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What do Chemical Plant and System Operators do?

Control or operate entire chemical processes or system of machines.

What are the Main Tasks of Chemical Plant and System Operators?

  • Move control settings to make necessary adjustments on equipment units affecting speeds of chemical reactions, quality, or yields.
  • Monitor recording instruments, flowmeters, panel lights, or other indicators and listen for warning signals, to verify conformity of process conditions.
  • Control or operate chemical processes or systems of machines, using panelboards, control boards, or semi-automatic equipment.
  • Record operating data, such as process conditions, test results, or instrument readings.
  • Confer with technical and supervisory personnel to report or resolve conditions affecting safety, efficiency, or product quality.
  • Draw samples of products and conduct quality control tests to monitor processing and to ensure that standards are met.
  • Regulate or shut down equipment during emergency situations, as directed by supervisory personnel.
  • Start pumps to wash and rinse reactor vessels, to exhaust gases or vapors, to regulate the flow of oil, steam, air, or perfume to towers, or to add products to converter or blending vessels.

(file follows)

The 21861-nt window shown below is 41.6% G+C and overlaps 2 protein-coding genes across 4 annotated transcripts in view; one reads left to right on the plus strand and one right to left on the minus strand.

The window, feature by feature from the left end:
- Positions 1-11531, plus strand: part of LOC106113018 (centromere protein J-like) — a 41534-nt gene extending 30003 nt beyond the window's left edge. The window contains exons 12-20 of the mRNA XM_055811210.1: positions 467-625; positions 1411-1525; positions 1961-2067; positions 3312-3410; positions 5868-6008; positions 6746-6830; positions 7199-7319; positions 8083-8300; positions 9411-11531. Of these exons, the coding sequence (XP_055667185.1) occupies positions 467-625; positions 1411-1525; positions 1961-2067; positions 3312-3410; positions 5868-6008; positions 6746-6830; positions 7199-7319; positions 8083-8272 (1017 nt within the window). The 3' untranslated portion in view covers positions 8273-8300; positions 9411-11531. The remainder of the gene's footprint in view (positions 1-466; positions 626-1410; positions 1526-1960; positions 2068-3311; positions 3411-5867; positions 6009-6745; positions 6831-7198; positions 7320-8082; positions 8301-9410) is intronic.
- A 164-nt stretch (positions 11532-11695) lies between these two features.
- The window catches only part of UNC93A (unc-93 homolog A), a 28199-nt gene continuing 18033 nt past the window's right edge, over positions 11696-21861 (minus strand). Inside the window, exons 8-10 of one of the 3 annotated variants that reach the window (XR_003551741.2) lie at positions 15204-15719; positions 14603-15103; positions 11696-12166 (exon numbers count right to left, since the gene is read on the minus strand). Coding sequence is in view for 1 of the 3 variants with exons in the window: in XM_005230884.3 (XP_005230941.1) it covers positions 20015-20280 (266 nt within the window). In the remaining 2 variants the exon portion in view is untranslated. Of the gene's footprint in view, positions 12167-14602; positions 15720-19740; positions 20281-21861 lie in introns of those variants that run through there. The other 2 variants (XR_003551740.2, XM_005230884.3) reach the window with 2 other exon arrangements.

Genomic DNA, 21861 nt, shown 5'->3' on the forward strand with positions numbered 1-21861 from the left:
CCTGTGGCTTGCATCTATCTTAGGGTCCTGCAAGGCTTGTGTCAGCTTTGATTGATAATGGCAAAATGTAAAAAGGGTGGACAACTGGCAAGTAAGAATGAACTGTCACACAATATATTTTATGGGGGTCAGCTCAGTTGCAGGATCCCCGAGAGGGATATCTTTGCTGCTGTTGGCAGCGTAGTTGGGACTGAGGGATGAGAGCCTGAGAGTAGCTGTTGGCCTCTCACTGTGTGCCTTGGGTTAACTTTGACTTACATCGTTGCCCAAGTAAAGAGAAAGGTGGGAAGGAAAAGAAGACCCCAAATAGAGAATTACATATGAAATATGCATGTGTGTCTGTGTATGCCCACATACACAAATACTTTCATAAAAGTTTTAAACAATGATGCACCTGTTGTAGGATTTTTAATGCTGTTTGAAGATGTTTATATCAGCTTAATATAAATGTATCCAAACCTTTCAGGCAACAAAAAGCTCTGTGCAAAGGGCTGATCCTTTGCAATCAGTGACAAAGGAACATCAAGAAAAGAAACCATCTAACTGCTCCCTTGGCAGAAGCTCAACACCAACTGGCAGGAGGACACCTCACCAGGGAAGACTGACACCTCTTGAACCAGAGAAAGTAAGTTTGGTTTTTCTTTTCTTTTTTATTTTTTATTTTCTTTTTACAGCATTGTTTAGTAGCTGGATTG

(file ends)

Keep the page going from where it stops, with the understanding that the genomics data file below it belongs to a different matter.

• Interpret chemical reactions visible through sight glasses or on television monitors and review laboratory test reports for process adjustments.
  • Patrol work areas to ensure that solutions in tanks or troughs are not in danger of overflowing.
  • Notify maintenance, stationary-engineering, or other auxiliary personnel to correct equipment malfunctions or to adjust power, steam, water, or air supplies.
  • Inspect operating units, such as towers, soap-spray storage tanks, scrubbers, collectors, or driers to ensure that all are functioning and to maintain maximum efficiency.
  • Direct workers engaged in operating machinery that regulates the flow of materials and products.
  • Turn valves to regulate flow of products or byproducts through agitator tanks, storage drums, or neutralizer tanks.
  • Calculate material requirements or yields according to formulas.
  • Gauge tank levels, using calibrated rods.
  • Repair or replace damaged equipment.
  • Defrost frozen valves, using steam hoses.
  • Supervise the cleaning of towers, strainers, or spray tips.
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